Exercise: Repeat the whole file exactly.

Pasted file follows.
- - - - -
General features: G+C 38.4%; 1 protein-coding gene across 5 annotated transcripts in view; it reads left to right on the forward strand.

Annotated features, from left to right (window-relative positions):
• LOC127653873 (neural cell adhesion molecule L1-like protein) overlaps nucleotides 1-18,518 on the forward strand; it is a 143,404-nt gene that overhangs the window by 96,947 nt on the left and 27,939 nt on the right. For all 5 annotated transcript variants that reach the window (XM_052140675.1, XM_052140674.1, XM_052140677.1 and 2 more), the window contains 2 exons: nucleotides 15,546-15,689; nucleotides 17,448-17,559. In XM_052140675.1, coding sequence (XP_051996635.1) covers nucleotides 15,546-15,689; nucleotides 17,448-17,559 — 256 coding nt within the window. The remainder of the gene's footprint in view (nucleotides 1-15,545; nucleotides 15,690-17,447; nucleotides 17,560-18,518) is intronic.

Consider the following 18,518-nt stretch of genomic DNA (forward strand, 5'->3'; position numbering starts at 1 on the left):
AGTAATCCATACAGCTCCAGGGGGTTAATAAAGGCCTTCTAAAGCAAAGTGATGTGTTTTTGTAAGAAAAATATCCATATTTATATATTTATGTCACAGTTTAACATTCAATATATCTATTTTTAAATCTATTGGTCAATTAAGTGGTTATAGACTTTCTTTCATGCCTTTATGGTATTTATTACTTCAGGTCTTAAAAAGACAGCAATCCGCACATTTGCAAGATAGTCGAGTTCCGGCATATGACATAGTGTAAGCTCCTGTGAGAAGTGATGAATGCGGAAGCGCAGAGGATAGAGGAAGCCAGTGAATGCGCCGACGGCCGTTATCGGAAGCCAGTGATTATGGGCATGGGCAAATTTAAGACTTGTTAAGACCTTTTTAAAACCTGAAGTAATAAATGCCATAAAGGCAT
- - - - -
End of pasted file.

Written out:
General features: G+C 38.4%; 1 protein-coding gene across 5 annotated transcripts in view; it reads left to right on the forward strand.

Annotated features, from left to right (window-relative positions):
• LOC127653873 (neural cell adhesion molecule L1-like protein) overlaps nucleotides 1-18,518 on the forward strand; it is a 143,404-nt gene that overhangs the window by 96,947 nt on the left and 27,939 nt on the right. For all 5 annotated transcript variants that reach the window (XM_052140675.1, XM_052140674.1, XM_052140677.1 and 2 more), the window contains 2 exons: nucleotides 15,546-15,689; nucleotides 17,448-17,559. In XM_052140675.1, coding sequence (XP_051996635.1) covers nucleotides 15,546-15,689; nucleotides 17,448-17,559 — 256 coding nt within the window. The remainder of the gene's footprint in view (nucleotides 1-15,545; nucleotides 15,690-17,447; nucleotides 17,560-18,518) is intronic.

Consider the following 18,518-nt stretch of genomic DNA (forward strand, 5'->3'; position numbering starts at 1 on the left):
AGTAATCCATACAGCTCCAGGGGGTTAATAAAGGCCTTCTAAAGCAAAGTGATGTGTTTTTGTAAGAAAAATATCCATATTTATATATTTATGTCACAGTTTAACATTCAATATATCTATTTTTAAATCTATTGGTCAATTAAGTGGTTATAGACTTTCTTTCATGCCTTTATGGTATTTATTACTTCAGGTCTTAAAAAGACAGCAATCCGCACATTTGCAAGATAGTCGAGTTCCGGCATATGACATAGTGTAAGCTCCTGTGAGAAGTGATGAATGCGGAAGCGCAGAGGATAGAGGAAGCCAGTGAATGCGCCGACGGCCGTTATCGGAAGCCAGTGATTATGGGCATGGGCAAATTTAAGACTTGTTAAGACCTTTTTAAAACCTGAAGTAATAAATGCCATAAAGGCAT